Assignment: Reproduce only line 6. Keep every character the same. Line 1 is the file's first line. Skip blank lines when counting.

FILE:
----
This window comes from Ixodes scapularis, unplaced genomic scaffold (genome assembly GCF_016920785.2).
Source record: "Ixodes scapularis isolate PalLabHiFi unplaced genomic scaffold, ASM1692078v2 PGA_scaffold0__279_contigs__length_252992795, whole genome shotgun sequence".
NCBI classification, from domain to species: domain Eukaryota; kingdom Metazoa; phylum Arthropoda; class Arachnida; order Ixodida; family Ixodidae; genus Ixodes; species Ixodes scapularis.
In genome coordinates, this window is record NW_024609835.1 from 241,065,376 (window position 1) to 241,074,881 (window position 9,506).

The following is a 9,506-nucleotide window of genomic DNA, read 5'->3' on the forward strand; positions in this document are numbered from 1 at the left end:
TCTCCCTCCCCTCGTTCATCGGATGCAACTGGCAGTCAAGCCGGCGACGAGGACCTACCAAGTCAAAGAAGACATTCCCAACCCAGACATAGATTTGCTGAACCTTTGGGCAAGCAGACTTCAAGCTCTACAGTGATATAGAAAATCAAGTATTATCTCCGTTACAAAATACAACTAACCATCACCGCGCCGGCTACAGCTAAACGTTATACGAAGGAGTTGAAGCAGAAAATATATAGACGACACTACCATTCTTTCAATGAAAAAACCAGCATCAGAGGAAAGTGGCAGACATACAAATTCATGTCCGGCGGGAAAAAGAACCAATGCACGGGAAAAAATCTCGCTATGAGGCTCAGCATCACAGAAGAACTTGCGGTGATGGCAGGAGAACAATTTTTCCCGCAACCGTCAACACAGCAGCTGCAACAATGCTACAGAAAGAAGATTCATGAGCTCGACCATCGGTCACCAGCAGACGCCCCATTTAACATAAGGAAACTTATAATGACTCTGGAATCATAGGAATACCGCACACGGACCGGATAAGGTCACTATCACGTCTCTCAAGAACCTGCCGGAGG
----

TCTCCCTCCCCTCGTTCATCGGATGCAACTGGCAGTCAAGCCGGCGACGAGGACCTACCAAGTCAAAGAAGACATTCCCAACCCAGACATAGATTTGCTGAACCTTTGGGCAAGCAGACTTCAAGCTCTACAGTGATATAGAAAATCAAGTATTATCTCCGTTACAAAATACAACTAACCATCACCGCGCCGGCTACAGCTAAACGTTATACGAAGGAGTTGAAGCAGAAAATATATAGACGACACTACCATTCTTTCAATGAAAAAACCAGCATCAGAGGAAAGTGGCAGACATACAAATTCATGTCCGGCGGGAAAAAGAACCAATGCACGGGAAAAAATCTCGCTATGAGGCTCAGCATCACAGAAGAACTTGCGGTGATGGCAGGAGAACAATTTTTCCCGCAACCGTCAACACAGCAGCTGCAACAATGCTACAGAAAGAAGATTCATGAGCTCGACCATCGGTCACCAGCAGACGCCCCATTTAACATAAGGAAACTTATAATGACTCTGGAATCATAGGAATACCGCACACGGACCGGATAAGGTCACTATCACGTCTCTCAAGAACCTGCCGGAGG